IDENTITY THEFT: MILITARY PERSONNEL & FAMILIES
What to know & What to do
Red Flags of Identity Theft
- mistakes on your bank, credit card, or other account statements
- mistakes on the explanation of medical benefits from your health plan
- your regular bills and account statements don't arrive on time
- bills or collection notices for products or services you never received
- calls from debt collectors about debts that don't belong to you
- a notice from the IRS that someone used your Social Security number
- mail, email, or calls about accounts or jobs in your minor child's name
- unwarranted collection notices on your credit report
- businesses turn down your checks
- you are turned down unexpectedly for a loan or job
What is Identity Theft?
Identity theft is a serious crime. It can disrupt your finances, credit history, and reputation, and take time, money, and patience to resolve. Identity theft happens when someone steals your personal information and uses it without your permission. The rigors of military life can compound the problems that identity theft creates.
Identity thieves might:
- go through trash cans and dumpsters, stealing bills and documents that have sensitive information.
- work for businesses, medical offices, or government agencies, and steal personal information on the job.
- misuse the name of a legitimate business, and call or send emails that trick you into revealing personal information.
- pretend to offer a job, a loan, or an apartment, and ask you to send personal information to "qualify."
- steal your wallet, purse, backpack, or mail, and remove your credit cards, driver's license, passport, health insurance card, military ID, and other items that show personal information.
How to Protect Your Information
Active Duty Alert
Put an "active duty alert" on your credit report if you're deployed and don't expect to seek new credit. The alert requires creditors to take steps to verify your identity before granting credit in your name. It lasts for a year but can be renewed. Call the fraud department of one credit reporting company; they must contact the other two.
- Read your credit reports. You have a right to a free credit report every 12 months from each of the three nationwide credit reporting companies. Order all three reports at once, or order one report every four months. To order, go to annualcreditreport.com or call 1-877-322-8228.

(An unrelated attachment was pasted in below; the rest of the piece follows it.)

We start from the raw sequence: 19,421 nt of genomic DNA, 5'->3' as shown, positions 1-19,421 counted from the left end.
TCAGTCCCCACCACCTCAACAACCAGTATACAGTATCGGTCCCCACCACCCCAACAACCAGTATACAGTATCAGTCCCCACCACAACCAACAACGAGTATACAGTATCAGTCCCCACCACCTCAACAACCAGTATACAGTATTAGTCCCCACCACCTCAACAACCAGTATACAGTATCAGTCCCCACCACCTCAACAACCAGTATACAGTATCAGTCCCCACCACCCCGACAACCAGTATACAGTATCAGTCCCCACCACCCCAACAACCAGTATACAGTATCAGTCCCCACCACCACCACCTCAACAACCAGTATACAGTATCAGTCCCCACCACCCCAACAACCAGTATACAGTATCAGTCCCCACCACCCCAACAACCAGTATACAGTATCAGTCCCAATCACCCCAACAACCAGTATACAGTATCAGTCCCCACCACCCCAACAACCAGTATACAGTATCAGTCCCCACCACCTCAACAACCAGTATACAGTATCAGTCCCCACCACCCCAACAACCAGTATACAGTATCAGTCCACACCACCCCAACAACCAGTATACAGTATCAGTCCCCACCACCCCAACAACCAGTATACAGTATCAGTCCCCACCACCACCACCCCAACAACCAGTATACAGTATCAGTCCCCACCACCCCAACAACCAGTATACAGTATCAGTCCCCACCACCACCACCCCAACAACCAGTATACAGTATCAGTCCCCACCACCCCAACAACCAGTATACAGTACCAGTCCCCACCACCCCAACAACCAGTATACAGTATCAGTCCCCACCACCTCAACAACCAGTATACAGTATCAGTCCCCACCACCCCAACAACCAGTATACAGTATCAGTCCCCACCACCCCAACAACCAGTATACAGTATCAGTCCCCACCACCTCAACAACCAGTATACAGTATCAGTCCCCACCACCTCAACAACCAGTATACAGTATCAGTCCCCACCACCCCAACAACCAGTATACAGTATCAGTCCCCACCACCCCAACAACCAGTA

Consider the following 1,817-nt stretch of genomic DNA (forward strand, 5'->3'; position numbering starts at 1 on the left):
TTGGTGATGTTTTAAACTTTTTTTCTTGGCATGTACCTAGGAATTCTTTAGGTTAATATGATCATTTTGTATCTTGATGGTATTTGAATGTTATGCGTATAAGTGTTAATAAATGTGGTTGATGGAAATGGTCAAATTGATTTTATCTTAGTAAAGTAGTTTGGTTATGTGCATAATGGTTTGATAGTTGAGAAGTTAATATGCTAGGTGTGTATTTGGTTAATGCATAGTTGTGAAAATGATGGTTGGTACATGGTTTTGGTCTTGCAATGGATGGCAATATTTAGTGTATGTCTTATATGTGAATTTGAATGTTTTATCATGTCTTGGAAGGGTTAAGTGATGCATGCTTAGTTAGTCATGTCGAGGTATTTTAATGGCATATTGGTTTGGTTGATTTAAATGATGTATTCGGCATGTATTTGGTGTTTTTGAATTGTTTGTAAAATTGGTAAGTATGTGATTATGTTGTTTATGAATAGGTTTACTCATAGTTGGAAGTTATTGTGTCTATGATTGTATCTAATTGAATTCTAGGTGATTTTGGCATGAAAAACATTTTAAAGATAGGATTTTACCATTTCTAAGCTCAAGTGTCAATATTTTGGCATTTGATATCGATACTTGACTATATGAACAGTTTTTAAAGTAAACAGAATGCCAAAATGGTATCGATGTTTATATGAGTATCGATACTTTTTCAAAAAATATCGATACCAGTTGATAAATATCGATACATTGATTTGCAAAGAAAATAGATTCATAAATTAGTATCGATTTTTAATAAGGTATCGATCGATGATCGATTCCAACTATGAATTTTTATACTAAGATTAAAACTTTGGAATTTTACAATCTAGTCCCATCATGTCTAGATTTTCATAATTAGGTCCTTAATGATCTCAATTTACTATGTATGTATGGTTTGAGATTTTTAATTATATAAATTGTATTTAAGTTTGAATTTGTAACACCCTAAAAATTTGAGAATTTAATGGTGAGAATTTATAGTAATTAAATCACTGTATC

- Read your bank, credit card, and account statements, and the explanation of medical benefits from your health plan. If a statement has mistakes or doesn't come on time, contact the business.
- Shred all documents that show personal, financial, and medical information before you throw them away.
- Don't respond to email, text, and phone messages that ask for personal information. Legitimate companies don't ask for information this way. Delete the messages.
- Create passwords that mix letters, numbers, and special characters. Don't use the same password for more than one account.
- If you shop or bank online, use websites that protect your financial information with encryption. An encrypted site has "https" at the beginning of the web address; "s" is for secure.
- If you use a public wireless network, don't send information to any website that isn't fully encrypted.
- Use anti-virus and anti-spyware software, and a firewall on your computer.
- Set your computer's operating system, web browser, and security system to update automatically.
If Your Identity is Stolen...
1. Flag Your Credit Reports
Call one of the nationwide credit reporting companies, and ask for a fraud alert on your credit report. The company you call must contact the other two so they can put fraud alerts on your files. An initial fraud alert is good for 90 days.
- Equifax 1‑800‑525‑6285
- Experian 1‑888‑397‑3742
- TransUnion 1‑800‑680‑7289
2. Order Your Credit Reports
Each company's credit report about you is slightly different, so order a report from each company. When you order, you must answer some questions to prove your identity. Read your reports carefully to see if the information is correct. If you see mistakes or signs of fraud, contact the credit reporting company.
3. Create an Identity Theft Report
An Identity Theft Report can help you get fraudulent information removed from your credit report, stop a company from collecting debts caused by identity theft, and get information about accounts a thief opened in your name. To create an Identity Theft Report:
- file a complaint with the FTC at ftc.gov/complaint or 1-877-438-4338; TTY: 1-866-653-4261. Your completed complaint is called an FTC Affidavit.
- take your FTC Affidavit to your local police, or to the police where the theft occurred, and file a police report. Get a copy of the police report.
The two documents comprise an Identity Theft Report.
Explain the situation to your commanding officer. You don't want your C.O. taken by surprise if contacted by creditors looking to collect on charges made by the identity thief. You also may want a referral to a legal assistance office.
Taking Charge: What To Do If Your Identity Is Stolen
Order free copies at bulkorder.ftc.gov
For More Information
The FTC works to prevent fraudulent, deceptive and unfair business practices in the marketplace and to provide information to help consumers spot, stop and avoid them. To file a complaint or get free information on consumer issues, visit ftc.gov or call toll-free, 1-877-FTC-HELP (1-877-382-4357); TTY: 1-866-653-4261. Watch a video, How to File a Complaint, at ftc.gov/video to learn more. The FTC enters consumer complaints into the Consumer Sentinel Network, a secure online database and investigative tool used by hundreds of civil and criminal law enforcement agencies in the U.S. and abroad.